Ukraine stayed atop the headlines through the weekend as the world continued digesting the aftermath of MH17. But while folks focused on the movement of missile launchers and reports from the crash site, economic news on the home front fell under the radar. Like one report showing bank lending sped up in Q2, bringing more fuel for the economy. The world doesn’t come to a halt when tensions rise and, while it’s challenging, investors must not fall into the trap of exclusively staring at conflicts—doing so can invite a bearish mindset that’s out of step with recent data suggesting more economic growth ahead.
Rising bank lending, accompanying the taper of quantitative easing (QE), likely catches many folks by surprise. Most presumed the Fed’s bond buying—which depressed long-term interest rates—was hugely stimulative, supporting loan demand. So they feared the Fed pulling its support would sap the economy. Long-term rates would rise, loans would be more expensive, consumers would stop borrowing and stocks would lose their party punchbowl. Most folks didn’t realize this punchbowl was laced with sedatives—QE didn’t boost the economy. It slowed things down. In trying to lift demand, QE hurt credit supply and slowed bank lending. The same low long-term rates folks presumed would boost borrowers pinched banks’ loan profits. Traditional banking is all about borrowing cheap at short-term rates and lending long-term at higher rates. The spread is profit, maturity-transformation manna. Folks can’t borrow if banks aren’t willing to lend!
Thus, the money from the Fed’s bond purchases has largely accumulated on banks’ balance sheets, where it does nothing but gather dust.[i] While the Fed boosted the monetary base with QE, broad money supply—the actual money circulating in the economy—didn’t grow much because banks weren’t lending. That is a necessary step for stimulus to, well, stimulate. But after the Fed alluded to slowing bond buying in May 2013, long-term rates started rising and by-year end they were up 1.01 percentage points.[ii] While they’ve pulled back some in 2014, they’re still higher than before that initial announcement.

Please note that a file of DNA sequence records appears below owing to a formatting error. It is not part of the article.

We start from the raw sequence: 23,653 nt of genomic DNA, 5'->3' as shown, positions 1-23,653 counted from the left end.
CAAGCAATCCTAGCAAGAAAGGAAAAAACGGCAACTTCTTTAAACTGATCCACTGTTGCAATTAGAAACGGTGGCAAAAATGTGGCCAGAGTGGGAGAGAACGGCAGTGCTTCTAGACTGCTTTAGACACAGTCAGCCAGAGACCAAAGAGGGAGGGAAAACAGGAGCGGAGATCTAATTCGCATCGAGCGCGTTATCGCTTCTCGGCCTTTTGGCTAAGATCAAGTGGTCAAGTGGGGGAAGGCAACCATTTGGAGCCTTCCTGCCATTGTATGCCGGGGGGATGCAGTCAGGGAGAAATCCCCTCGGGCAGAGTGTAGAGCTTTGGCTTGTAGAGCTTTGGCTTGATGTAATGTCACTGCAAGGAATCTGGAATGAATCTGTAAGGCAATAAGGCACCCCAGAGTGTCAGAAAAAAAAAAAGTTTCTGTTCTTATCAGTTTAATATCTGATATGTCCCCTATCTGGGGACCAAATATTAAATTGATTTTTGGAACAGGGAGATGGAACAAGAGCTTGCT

It seems banks are already responding favorably—lending is accelerating. Total US lending jumped at a 7.7% seasonally adjusted annual rate (SAAR) in Q2, following Q1’s 5.5% rise and Q4 2013’s 2.7%.[iii] For comparison, lending fell -5.7% in 2010, then rose a paltry 1.6% in 2011, 2.9% in 2012 and 2.3% in 2013. Loan growth is becoming more broad-based, too. For much of this expansion, commercial & industrial lending was the only category really kicking. But total household lending—mortgages, credit cards, auto loans, consumer loans and student loans combined—turned positive in Q3 2013. Real estate lending—commercial plus household—turned positive in Q1 for the first time since 2007. All of this credit drives investment and spending—it’s a powerful force for growth. Publicly traded banks’ Q2 earnings reports further illustrate this point, with both big and small banks boosting lending.
To see this in action, look no further than The Conference Board’s Leading Economic Index (LEI), which includes the yield spread and a proprietary measure of credit availability, the Leading Credit Index. No recession in LEI’s 55-year published history has started while the index was in an uptrend—and it’s high and rising today. The Leading Credit Index and interest rate spread are two big reasons why. Their contributions to LEI are far higher than they were about two years ago, and it is no coincidence they started rising after last May. (Exhibit 1)
Looking ahead, lending has plenty of room to keep on rising—and every reason to do so. The Fed started reducing monthly asset purchases January, and they’ve chopped another $10 billion at each bi-quarterly meeting. As tapering continues and QE ends, interest rates should drift higher, widening the yield spread. With growth continuing and incomes on the rise, consumers’ and businesses’ thirst for credit should stay strong. Given more profitable lending, banks should be even happier to comply. And with very few eyeballs on loan growth, it’s a decidedly underappreciated positive—the sort of happy surprise stocks love.
Exhibit 1: LEI Growth and Select Contributions
Source: FactSet, as of 7/21/2014. July 2012-June 2014.
[i] Ok, it also gathers 0.25% in interest, which leads to an alternate theory behind QE—that it was all a super-secret way for the Fed to boost balance sheets and help banks meet higher capital requirements.
[ii] Federal Reserve Bank of St. Louis, as of 7/21/2014. 10-Year Treasury Constant Maturity Rate, 5/22/2014-12/31/2013.
[iii] Federal Reserve, as of 7/18/2014. Seasonally Adjusted Annual Rate Quarterly Assets of Commercial Banks, Loans and Leases in Bank Credit.